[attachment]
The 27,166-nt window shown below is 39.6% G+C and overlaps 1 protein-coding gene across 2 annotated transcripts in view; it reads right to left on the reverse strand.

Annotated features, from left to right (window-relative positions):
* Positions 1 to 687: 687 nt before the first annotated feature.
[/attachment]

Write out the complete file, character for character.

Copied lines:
The 27,166-nt window shown below is 39.6% G+C and overlaps 1 protein-coding gene across 2 annotated transcripts in view; it reads right to left on the reverse strand.

Annotated features, from left to right (window-relative positions):
* Positions 1 to 687: 687 nt before the first annotated feature.